Chicago mayor: Coronavirus is "devastating" black communities
Chicago Mayor Lori Lightfoot said on CBS News' "Face the Nation" that the reason the coronavirus has a disproportionate impact on minority populations is because of the underlying medical conditions that have historically "plagued" communities of color.
Why it matters: African Americans are dying from the virus at higher rates than any other racial demographic. Black Chicagoans comprise 72% of the city's deaths from the coronavirus, despite only making up 30% of its population, according to Lightfoot.
- Lightfoot said that in order to confront this crisis, "you start by making sure you've got the data." Her office has issued an order requiring all health providers conducting testing to also record demographic information.
- The mayor also said she has put in place a "racial equity rapid response team" made up of health care officials and community stakeholders in order to educate and ensure health resources and connections are available.
What she's saying:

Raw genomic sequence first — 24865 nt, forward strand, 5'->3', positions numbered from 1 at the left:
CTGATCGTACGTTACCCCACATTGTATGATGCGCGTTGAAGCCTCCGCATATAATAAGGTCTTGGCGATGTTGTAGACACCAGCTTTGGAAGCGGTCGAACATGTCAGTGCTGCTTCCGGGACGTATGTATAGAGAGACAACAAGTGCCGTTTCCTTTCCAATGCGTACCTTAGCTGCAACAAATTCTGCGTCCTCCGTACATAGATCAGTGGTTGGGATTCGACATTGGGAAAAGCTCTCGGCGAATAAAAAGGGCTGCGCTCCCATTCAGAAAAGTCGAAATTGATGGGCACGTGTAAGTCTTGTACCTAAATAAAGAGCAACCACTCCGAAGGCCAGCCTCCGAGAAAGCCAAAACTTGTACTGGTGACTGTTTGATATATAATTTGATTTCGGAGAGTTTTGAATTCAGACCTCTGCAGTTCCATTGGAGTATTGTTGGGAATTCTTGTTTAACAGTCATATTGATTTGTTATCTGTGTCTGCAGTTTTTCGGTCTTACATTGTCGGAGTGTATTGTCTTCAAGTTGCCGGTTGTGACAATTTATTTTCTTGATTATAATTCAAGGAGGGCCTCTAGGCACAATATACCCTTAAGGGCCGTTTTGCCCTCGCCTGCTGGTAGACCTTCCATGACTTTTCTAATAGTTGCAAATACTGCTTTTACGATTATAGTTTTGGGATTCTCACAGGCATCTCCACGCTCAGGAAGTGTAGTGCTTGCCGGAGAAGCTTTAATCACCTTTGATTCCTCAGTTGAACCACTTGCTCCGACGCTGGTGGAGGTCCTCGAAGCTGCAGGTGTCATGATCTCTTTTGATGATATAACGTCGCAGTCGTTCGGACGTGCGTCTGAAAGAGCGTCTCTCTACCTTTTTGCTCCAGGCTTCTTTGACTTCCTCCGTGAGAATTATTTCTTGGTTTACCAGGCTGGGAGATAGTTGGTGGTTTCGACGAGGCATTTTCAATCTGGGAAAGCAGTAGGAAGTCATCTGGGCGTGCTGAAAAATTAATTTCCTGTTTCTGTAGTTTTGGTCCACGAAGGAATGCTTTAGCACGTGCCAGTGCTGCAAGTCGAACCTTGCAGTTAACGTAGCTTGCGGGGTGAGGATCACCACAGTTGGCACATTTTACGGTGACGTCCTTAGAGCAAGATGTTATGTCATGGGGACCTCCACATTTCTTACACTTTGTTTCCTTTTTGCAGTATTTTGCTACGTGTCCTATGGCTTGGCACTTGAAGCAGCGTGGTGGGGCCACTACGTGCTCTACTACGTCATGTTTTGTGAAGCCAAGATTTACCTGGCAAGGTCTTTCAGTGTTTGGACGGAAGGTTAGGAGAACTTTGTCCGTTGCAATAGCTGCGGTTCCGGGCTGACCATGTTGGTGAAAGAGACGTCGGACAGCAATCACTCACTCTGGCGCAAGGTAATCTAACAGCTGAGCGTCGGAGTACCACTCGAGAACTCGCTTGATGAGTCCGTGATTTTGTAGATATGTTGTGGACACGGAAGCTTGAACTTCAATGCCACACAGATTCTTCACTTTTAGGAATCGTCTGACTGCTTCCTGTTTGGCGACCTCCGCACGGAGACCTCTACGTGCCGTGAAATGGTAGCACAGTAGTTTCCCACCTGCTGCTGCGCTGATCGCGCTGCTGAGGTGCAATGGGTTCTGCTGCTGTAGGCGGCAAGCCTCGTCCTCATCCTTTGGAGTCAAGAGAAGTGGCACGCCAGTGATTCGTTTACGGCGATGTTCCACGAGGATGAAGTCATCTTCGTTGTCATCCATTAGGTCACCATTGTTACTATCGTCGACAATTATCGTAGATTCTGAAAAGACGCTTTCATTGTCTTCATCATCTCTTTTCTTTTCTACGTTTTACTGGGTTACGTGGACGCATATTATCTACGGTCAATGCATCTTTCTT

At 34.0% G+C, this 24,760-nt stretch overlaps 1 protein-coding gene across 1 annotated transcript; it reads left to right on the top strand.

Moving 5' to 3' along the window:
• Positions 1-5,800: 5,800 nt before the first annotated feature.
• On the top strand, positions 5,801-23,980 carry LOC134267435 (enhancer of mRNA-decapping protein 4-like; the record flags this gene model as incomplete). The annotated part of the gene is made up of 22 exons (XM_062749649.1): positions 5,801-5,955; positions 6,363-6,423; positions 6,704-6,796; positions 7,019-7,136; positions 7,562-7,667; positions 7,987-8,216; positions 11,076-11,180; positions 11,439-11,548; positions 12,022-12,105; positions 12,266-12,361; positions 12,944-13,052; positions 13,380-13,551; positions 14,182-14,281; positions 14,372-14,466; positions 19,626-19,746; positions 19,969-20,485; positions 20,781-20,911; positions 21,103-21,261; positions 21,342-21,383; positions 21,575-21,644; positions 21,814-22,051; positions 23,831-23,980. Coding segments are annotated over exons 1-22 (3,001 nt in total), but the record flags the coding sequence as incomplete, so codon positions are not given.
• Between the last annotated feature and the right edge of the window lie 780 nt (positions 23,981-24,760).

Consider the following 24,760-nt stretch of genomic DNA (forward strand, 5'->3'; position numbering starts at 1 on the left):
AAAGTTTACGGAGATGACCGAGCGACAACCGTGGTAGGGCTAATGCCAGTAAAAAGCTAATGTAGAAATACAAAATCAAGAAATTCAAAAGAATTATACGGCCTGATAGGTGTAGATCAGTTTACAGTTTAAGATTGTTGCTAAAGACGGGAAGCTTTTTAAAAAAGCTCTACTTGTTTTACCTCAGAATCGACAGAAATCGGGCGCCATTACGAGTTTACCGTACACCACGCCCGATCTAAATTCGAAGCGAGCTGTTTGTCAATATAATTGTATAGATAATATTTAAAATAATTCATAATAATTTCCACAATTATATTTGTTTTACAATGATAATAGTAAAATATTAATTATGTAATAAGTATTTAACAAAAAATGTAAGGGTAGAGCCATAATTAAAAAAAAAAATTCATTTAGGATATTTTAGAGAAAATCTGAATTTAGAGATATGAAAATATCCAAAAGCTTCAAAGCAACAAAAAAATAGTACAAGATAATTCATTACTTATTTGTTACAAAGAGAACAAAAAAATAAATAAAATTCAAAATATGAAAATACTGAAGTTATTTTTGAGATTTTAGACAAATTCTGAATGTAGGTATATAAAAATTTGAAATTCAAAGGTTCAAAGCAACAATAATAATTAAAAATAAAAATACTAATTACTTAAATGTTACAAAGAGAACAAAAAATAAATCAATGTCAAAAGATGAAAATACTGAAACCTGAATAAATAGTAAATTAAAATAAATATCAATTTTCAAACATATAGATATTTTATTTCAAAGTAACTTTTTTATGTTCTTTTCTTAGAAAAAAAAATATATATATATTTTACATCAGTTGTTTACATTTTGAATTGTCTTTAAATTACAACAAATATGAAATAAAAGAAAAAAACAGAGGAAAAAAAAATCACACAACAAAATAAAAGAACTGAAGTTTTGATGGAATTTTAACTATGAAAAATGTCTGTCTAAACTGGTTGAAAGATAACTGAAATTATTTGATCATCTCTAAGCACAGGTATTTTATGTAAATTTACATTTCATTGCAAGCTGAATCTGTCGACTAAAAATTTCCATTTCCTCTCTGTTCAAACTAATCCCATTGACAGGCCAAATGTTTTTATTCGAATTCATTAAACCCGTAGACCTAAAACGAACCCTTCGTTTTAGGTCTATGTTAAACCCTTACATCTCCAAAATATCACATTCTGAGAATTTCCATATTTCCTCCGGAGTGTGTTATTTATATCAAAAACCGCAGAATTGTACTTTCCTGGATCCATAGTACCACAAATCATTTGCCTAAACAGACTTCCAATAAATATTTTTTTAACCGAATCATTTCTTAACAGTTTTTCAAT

"This is an issue that is not unique to Chicago, unfortunately. We're seeing similar kinds of numbers reported across the country in large urban centers. The answer that we believe is right is because of the underlying conditions that people of color, and particularly black folks, suffer from. Whether it's diabetes, heart disease, upper respiratory illnesses, the kind of things we've been talking about for a long time that plague black Chicago, that lead to life expectancy gaps. This virus attacks those underlying conditions with a vengeance."— Lori Lightfoot
The big picture: A Washington Post analysis of available data and census demographics found that counties with an African American majority have "three times the rate of infections and almost six times the rate of deaths as counties where white residents are in the majority."